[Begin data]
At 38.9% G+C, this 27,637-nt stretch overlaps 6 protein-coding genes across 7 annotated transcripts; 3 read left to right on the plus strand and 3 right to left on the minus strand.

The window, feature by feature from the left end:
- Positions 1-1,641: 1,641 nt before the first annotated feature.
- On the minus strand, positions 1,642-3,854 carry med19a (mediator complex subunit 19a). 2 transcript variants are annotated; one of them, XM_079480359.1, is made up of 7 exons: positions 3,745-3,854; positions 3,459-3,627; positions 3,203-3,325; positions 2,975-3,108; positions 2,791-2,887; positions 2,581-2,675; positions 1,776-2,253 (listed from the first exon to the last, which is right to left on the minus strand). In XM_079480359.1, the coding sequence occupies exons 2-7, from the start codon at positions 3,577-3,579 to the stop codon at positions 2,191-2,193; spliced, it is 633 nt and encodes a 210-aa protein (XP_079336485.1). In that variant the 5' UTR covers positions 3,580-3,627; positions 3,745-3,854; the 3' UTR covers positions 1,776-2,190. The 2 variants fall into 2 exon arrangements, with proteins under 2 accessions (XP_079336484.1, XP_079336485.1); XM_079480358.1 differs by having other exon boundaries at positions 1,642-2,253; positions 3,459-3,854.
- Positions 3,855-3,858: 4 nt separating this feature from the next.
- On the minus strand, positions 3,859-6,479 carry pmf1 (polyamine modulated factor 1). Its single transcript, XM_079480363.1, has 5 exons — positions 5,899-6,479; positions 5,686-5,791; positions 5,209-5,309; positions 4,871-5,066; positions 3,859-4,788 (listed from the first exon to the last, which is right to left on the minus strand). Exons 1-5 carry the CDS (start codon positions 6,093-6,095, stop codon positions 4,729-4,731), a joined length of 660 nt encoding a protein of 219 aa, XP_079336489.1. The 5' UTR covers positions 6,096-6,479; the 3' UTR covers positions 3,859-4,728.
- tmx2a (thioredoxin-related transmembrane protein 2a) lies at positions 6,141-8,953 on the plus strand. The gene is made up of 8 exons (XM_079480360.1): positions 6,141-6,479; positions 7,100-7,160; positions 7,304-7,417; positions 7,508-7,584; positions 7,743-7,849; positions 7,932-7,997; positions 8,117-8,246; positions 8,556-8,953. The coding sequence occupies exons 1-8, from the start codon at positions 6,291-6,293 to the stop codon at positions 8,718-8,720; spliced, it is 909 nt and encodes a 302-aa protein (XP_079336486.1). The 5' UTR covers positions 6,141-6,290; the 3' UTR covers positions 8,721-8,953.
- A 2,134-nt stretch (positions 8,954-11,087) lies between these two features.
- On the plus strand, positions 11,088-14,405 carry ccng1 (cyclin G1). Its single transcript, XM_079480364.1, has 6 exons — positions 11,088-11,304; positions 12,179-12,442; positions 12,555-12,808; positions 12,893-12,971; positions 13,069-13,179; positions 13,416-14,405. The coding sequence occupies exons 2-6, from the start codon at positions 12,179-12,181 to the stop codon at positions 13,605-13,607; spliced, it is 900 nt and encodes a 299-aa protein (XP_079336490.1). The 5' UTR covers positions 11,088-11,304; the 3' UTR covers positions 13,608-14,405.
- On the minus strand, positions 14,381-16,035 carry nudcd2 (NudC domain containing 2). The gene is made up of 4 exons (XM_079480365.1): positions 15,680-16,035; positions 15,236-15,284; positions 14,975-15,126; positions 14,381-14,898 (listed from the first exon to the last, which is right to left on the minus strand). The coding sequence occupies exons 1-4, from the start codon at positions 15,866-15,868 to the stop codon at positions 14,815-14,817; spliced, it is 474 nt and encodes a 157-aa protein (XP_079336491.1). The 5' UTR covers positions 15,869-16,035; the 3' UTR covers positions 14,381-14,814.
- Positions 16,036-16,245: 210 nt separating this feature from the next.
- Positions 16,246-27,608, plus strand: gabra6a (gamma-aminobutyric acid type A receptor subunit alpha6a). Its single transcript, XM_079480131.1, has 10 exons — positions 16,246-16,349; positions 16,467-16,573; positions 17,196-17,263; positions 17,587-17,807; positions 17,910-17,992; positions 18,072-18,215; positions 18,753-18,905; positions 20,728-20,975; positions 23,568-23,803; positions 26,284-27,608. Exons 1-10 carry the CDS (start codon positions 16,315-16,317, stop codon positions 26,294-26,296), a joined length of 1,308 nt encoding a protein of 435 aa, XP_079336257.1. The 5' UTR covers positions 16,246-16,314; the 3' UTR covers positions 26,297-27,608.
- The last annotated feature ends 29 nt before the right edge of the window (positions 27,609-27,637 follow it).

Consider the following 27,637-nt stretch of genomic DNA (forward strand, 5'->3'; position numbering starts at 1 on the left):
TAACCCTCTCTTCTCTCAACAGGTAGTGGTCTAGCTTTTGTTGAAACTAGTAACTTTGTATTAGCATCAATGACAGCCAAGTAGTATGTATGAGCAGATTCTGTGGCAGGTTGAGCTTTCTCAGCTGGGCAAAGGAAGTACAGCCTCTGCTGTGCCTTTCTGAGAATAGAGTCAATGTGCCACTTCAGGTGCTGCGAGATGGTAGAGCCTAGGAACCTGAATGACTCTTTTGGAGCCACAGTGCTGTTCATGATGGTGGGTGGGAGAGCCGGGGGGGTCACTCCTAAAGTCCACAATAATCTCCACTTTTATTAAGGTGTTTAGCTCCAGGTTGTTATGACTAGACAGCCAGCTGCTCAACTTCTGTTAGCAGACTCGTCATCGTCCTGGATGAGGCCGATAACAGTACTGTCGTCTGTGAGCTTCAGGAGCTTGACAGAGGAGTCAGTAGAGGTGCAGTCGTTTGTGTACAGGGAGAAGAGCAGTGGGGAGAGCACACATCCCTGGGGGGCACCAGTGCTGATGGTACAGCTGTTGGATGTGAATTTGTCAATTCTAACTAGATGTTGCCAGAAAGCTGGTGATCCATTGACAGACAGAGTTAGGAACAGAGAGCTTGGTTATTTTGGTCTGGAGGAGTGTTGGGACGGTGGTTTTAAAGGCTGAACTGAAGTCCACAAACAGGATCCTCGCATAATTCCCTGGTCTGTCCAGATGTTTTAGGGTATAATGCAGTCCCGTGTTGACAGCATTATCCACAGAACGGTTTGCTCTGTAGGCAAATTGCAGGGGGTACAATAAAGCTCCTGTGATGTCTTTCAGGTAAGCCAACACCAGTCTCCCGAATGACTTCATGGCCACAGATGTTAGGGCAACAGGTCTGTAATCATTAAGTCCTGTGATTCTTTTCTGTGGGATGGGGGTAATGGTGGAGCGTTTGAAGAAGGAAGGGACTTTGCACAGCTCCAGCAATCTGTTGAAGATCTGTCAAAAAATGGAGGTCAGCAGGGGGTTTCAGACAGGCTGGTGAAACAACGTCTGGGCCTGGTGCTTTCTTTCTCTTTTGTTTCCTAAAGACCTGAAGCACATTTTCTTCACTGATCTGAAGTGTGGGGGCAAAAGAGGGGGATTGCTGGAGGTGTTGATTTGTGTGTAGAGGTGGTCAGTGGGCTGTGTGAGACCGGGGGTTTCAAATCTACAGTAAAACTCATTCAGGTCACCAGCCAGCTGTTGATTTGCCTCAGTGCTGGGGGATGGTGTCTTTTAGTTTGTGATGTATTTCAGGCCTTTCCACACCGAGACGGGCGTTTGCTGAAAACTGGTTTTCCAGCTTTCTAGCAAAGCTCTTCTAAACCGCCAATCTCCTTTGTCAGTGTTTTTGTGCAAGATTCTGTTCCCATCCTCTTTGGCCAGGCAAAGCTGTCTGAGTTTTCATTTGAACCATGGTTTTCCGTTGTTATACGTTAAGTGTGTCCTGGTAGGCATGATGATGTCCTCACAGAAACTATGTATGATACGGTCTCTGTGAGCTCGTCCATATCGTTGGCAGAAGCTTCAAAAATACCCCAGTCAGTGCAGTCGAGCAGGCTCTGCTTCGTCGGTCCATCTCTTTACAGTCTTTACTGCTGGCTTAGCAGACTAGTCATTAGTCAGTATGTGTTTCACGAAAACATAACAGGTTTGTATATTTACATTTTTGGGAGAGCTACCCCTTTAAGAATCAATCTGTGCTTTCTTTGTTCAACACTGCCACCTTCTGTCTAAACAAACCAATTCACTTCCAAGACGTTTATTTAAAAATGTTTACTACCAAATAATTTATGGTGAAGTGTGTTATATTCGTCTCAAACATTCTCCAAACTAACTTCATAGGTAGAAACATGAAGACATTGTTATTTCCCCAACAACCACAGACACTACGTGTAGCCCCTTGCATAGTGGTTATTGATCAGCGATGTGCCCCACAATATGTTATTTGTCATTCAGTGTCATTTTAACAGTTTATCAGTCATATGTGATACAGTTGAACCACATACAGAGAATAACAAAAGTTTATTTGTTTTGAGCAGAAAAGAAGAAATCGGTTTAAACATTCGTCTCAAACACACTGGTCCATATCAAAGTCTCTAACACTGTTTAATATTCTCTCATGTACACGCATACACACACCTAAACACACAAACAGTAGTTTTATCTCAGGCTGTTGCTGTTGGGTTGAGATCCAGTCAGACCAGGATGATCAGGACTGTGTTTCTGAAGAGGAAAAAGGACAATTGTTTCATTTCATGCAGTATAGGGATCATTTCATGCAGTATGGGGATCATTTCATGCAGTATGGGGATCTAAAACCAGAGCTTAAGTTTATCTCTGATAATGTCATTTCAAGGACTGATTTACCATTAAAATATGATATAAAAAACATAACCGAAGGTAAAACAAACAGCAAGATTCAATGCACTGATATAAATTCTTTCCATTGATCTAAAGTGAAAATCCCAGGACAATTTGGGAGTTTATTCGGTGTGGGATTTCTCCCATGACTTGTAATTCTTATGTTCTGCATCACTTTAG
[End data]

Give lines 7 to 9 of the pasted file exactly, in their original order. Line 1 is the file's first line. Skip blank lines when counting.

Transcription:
- tmx2a (thioredoxin-related transmembrane protein 2a) lies at positions 6,141-8,953 on the plus strand. The gene is made up of 8 exons (XM_079480360.1): positions 6,141-6,479; positions 7,100-7,160; positions 7,304-7,417; positions 7,508-7,584; positions 7,743-7,849; positions 7,932-7,997; positions 8,117-8,246; positions 8,556-8,953. The coding sequence occupies exons 1-8, from the start codon at positions 6,291-6,293 to the stop codon at positions 8,718-8,720; spliced, it is 909 nt and encodes a 302-aa protein (XP_079336486.1). The 5' UTR covers positions 6,141-6,290; the 3' UTR covers positions 8,721-8,953.
- A 2,134-nt stretch (positions 8,954-11,087) lies between these two features.
- On the plus strand, positions 11,088-14,405 carry ccng1 (cyclin G1). Its single transcript, XM_079480364.1, has 6 exons — positions 11,088-11,304; positions 12,179-12,442; positions 12,555-12,808; positions 12,893-12,971; positions 13,069-13,179; positions 13,416-14,405. The coding sequence occupies exons 2-6, from the start codon at positions 12,179-12,181 to the stop codon at positions 13,605-13,607; spliced, it is 900 nt and encodes a 299-aa protein (XP_079336490.1). The 5' UTR covers positions 11,088-11,304; the 3' UTR covers positions 13,608-14,405.